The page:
What drew you to Treasury Prime specifically?
I knew I wanted to work remote, which Treasury Prime allows, so that helped from a lifestyle choice perspective. And then in meeting with co-founders Chris Dean and Jim Brusstar, I enjoyed that they weren't 20-year-old founders; they had been around the block; they had done this before. They seemed focused, but also laid back. I appreciated their demeanor. I was just able to connect with these people, I guess is what it came down to.
Treasury Prime also stood out to me because it was more hands-on with customers. What I enjoyed most about my job at Visa was getting to work with fintechs directly and helping them solve those early or early-ish business challenges. Especially with newer companies, you might have two people trying to do something, and these people have a budget and just need to execute within that to make it work. So when I started at Treasury Prime, I was actually in customer success working directly with fintechs. Now I work more closely with banks, but it’s still similar in that it’s very hands-on.
Describe your role as senior manager of card enablement.
I help banks stand up new card programs that eventually fintechs will use. So I’m still working in the customer success area under Chief Customer Officer Deirdre McClure, but I’ve shifted my focus from the fintechs to the banks themselves that ultimately power the fintechs.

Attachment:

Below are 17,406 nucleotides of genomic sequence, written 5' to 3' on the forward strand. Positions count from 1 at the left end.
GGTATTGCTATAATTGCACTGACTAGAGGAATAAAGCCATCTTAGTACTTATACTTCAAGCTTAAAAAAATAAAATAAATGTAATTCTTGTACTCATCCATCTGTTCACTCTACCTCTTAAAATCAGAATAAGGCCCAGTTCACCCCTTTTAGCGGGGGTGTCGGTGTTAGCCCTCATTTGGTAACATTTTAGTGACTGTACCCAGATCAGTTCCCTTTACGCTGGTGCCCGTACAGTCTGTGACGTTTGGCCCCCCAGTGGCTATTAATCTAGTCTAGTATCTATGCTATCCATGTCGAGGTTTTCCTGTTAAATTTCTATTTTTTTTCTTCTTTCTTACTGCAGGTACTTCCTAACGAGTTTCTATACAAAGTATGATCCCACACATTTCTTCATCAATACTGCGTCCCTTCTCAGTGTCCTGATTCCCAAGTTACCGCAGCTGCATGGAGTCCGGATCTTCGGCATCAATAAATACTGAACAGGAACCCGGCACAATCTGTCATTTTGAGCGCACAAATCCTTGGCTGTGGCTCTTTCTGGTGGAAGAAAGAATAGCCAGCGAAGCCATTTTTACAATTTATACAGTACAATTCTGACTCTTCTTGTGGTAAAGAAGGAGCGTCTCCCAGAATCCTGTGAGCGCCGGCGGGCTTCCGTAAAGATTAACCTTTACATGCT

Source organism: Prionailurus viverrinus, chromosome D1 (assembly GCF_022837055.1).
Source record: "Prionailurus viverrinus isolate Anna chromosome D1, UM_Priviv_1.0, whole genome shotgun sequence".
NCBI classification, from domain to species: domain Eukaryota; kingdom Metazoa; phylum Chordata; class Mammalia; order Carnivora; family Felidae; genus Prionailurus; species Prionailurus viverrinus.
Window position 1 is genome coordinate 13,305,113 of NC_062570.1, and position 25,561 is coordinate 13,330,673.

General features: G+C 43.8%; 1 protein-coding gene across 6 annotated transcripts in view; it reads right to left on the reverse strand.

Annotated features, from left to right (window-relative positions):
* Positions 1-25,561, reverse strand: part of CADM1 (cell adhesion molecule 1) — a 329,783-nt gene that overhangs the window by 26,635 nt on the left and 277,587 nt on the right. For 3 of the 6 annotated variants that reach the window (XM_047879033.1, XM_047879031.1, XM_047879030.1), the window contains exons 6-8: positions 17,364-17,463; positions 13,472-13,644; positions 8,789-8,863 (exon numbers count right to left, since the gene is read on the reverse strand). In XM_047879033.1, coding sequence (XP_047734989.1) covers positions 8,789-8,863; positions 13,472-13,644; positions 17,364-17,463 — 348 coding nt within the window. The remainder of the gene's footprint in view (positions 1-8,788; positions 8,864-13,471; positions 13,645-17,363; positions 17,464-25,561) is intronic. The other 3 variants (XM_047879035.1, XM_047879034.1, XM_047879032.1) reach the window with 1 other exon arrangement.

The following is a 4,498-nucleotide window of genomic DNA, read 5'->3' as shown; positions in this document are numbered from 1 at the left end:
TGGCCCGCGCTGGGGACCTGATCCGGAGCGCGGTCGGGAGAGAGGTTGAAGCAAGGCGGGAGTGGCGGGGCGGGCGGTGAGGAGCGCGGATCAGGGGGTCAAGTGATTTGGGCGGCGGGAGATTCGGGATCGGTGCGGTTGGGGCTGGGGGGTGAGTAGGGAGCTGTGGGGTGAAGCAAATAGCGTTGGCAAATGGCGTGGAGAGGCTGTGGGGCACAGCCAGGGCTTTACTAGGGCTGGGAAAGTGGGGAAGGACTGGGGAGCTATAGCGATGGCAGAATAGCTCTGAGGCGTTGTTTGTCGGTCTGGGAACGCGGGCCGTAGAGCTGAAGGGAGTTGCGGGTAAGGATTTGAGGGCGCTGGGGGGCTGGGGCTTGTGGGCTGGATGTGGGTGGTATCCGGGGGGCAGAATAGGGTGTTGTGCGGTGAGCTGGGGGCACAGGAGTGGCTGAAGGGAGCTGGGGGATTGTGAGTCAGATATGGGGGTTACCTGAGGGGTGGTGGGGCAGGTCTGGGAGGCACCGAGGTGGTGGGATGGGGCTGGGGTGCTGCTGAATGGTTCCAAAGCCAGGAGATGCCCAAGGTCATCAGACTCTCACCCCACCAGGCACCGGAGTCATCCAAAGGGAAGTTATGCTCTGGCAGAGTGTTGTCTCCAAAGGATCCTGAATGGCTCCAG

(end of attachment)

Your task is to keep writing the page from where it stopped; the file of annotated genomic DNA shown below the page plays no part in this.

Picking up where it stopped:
What this actually looks like day-to-day is pretty complex. A pretty basic card involves a long list of players. There’s the end cardholder, the fintech, Treasury Prime, the sponsor bank, the processor, the card network, the card printer, and the ATM network; then for cards that come with a virtual version embedded in a digital wallet, you’ve got Apple and Google. Getting all these players aligned is quite a job. And the goal is for us to take on the most complex aspects of the process, so that fintechs can focus on running their larger business of which the card is just a piece — an important piece, but still just one piece.
What drew you to your current role?
The complexity and the challenge. It’s wild: There are people who have worked on cards for three or four decades who still don’t know everything. There’s really an endless depth of what you can learn about this process. Especially if you think about it from the perspective of consumers, cards seem like fairly simple products. But they’re as complicated to create as they are critical to spending money. I enjoy that I get to come to work every day, learn things, be challenged, think critically, and try to connect the dots.
My role in card enablement also isn’t just new for me, it’s actually new for Treasury Prime. We started onboarding so many banks that we needed someone to solely focus on standing these bank card programs up. At the same time, we're growing with the amount of partnerships we have with card networks and card processors. So we have a lot more programs to stand up, and a lot more options for how we do it. The idea was that we needed someone to manage the partnerships and enablement aspect, so that our product people could be product people. I raised my hand for the role because it was right up my alley. That’s another thing that I like about having returned to startup life — this chance to grow my role with the company.